Nebo District is joining a national movement in moving forward computer science in our students by participating in Computer Science Education Week the week of Dec 7-11, 2015. (csedweek.org). Computer science skills are increasingly relevant for our students to master with some experts suggesting reading and writing code is a basic 21st century skill all students should be competent in before graduation. Students are starting at grades as young as kindergarten to learn the basics of coding. Beginning in elementary schools and advancing up through junior high and high school years, schools are offering more computer science classes and providing opportunities for students to get exposed and excited about what their future might hold for them.
Hour of Code is a world-wide event hosted in December in conjunction with Computer Science Education Week. Over 145 million students participated in the event last year with President Obama even tackling the challenge to code for one hour during that week. From structured lessons to more creative and exploratory kinds of activities, coding can be engaging and accessible to all children. Activities can be done on computers, phones, and tablets and individually, in pairs or together as a group. If access to devices is an issue, various “unplugged” activities don’t require them. Code.org sponsors the event and has a wide variety of lessons available where students who are Minecraft, Star Wars, or even Elsa enthusiasts can find an activity that suits them.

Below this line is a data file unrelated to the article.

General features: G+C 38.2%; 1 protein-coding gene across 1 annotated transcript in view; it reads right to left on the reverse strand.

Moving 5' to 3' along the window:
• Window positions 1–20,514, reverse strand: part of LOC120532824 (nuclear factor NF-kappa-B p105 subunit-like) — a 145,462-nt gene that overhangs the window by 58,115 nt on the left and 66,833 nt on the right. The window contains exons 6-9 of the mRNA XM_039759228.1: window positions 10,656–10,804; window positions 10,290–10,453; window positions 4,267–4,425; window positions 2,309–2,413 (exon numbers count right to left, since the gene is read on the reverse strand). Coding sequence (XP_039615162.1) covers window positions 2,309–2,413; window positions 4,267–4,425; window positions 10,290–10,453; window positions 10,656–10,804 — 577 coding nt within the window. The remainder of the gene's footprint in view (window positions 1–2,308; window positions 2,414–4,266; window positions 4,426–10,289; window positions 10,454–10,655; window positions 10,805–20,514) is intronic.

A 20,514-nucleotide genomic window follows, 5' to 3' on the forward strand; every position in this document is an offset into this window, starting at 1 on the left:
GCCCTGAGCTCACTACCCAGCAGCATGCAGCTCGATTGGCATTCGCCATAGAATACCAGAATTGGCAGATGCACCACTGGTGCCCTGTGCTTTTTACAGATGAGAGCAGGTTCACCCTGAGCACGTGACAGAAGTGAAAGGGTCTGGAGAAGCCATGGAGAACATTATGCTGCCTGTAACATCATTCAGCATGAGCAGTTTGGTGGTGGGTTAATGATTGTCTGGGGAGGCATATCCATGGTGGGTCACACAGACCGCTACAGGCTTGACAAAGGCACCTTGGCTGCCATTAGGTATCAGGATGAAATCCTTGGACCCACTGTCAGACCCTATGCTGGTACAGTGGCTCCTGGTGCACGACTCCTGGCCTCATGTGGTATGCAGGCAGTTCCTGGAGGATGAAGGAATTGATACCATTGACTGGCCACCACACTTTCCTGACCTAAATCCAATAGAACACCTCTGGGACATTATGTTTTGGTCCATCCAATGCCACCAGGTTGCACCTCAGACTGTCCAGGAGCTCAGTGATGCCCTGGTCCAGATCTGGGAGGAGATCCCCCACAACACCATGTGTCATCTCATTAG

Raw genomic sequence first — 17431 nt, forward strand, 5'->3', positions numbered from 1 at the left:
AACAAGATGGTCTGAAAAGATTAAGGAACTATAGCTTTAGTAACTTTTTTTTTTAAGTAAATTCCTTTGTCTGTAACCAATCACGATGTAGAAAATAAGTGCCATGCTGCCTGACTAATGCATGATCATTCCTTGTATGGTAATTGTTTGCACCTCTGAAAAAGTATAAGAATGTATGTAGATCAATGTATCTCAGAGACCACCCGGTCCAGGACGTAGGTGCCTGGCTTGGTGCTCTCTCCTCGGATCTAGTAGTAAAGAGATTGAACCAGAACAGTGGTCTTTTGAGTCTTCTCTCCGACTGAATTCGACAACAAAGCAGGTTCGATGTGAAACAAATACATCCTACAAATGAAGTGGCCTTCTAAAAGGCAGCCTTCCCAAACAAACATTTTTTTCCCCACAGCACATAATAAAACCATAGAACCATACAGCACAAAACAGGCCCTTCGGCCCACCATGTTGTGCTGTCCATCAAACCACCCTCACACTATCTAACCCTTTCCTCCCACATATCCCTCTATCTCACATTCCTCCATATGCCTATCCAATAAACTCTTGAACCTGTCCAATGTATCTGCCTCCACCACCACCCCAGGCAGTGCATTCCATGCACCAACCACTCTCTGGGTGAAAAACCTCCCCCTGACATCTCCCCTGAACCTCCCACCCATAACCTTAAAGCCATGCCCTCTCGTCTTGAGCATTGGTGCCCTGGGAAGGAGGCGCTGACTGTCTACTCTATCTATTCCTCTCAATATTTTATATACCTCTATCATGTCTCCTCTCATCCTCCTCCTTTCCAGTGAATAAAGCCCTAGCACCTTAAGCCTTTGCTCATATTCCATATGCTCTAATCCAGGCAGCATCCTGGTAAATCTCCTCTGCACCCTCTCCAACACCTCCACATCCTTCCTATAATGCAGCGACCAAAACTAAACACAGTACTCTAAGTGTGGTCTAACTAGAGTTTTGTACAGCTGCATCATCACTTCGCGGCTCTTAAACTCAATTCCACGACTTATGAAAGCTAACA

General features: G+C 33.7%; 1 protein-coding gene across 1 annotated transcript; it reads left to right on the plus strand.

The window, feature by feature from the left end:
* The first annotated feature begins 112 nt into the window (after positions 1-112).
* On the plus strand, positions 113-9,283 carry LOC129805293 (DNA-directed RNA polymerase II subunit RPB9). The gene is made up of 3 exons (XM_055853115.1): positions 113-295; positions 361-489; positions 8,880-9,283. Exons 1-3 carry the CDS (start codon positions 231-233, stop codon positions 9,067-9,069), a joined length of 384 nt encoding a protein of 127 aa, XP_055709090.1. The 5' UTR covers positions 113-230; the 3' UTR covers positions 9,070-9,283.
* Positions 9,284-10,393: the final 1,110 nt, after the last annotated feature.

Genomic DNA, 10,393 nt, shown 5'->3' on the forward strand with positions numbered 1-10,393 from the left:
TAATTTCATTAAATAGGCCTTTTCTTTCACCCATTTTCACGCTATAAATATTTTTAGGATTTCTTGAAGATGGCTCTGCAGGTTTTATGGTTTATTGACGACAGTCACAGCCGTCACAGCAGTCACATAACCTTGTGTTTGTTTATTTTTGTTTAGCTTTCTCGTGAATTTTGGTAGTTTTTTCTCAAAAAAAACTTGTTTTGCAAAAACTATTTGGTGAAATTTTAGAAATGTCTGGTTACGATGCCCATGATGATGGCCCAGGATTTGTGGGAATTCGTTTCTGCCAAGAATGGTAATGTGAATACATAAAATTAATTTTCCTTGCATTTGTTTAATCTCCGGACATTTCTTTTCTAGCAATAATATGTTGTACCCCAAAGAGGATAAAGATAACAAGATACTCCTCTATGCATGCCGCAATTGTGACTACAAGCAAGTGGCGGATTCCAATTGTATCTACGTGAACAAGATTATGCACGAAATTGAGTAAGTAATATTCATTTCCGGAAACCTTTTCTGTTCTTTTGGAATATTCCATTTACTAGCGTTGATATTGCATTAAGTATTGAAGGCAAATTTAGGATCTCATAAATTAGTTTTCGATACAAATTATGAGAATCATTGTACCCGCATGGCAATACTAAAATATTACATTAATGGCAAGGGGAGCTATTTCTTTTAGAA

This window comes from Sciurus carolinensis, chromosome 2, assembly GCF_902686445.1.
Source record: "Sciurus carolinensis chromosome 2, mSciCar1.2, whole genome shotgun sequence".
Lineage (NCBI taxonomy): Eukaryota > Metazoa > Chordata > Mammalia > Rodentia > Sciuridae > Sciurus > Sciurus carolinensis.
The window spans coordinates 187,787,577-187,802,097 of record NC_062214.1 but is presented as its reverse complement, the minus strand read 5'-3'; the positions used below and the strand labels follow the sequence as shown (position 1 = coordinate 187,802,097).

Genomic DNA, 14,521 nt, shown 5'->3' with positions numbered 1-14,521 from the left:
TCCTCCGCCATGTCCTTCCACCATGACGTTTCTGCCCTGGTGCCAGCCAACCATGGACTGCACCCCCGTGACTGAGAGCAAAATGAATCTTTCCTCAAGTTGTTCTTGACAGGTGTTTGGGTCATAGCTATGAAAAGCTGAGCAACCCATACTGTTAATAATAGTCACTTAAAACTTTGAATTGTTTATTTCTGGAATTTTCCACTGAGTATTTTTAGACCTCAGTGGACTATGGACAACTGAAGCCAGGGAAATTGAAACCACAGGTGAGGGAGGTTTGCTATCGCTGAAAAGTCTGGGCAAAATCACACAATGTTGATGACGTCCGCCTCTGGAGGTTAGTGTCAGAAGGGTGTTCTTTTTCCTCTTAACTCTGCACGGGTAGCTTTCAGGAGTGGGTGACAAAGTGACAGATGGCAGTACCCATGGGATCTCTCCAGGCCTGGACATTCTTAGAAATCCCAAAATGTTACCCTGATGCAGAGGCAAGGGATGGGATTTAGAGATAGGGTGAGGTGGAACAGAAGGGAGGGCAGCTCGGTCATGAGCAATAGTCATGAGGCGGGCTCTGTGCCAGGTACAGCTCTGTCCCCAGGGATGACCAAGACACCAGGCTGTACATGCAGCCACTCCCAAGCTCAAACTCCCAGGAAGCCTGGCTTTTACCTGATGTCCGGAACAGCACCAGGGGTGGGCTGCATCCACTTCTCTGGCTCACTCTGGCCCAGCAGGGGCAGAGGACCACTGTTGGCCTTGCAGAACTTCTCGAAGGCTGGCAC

Goshen Elementary, under the direction of computer teacher Tanya Curley, is hosting a school-wide event during Hour of Code Week where each student will be exposed to an hour of coding in their regular, weekly computer class as well as some unplugged activities in the classroom. Tanya who organized an Hour of Code event last year as well as this, says, “As an educator I am thrilled to have such an amazing resource to teach kids coding. It gives youth in a rural area in Utah outstanding opportunities to succeed in a changing world job market. A lot of students who struggle in the classroom on a normal basis, for whatever reason, are the students who quickly catch on to coding. This gives them the opportunity to teach, explain and collaborate with their peers (taking on a leadership role that they have never had before). It does not matter what language the students speak at home; code is a language all youth can excel in. Coding challenges students to think critically and step out of their comfort zone. It gives them the opportunity to see positive effects of their own determination and persistence.” Sierra Bonita Elementary is also planning a school-wide event where he has arranged for a school-wide kick-off assembly with Cathie Ogden, Engineering Manager at Symantec, then each student will participate in an hour of coding by rotating through the computer lab sometime during the week. Maple Ridge Elementary partnered with Inside Sales, a company that monitors purchasing trends over time. Inside Sales sent several software specialists in their company to work with 4th, 5th, and 6th gr students in showing students what coders do, how coding impacts students daily, and let them through an activity with binary code that ultimately spelled out the letters MAPLE RIDGE. The students loved it and the faculty appreciated Inside Sales spending time with their students for an authentic experience with coding from those in the field. Over half of the 27 elementary schools in Nebo are participating in similar activities.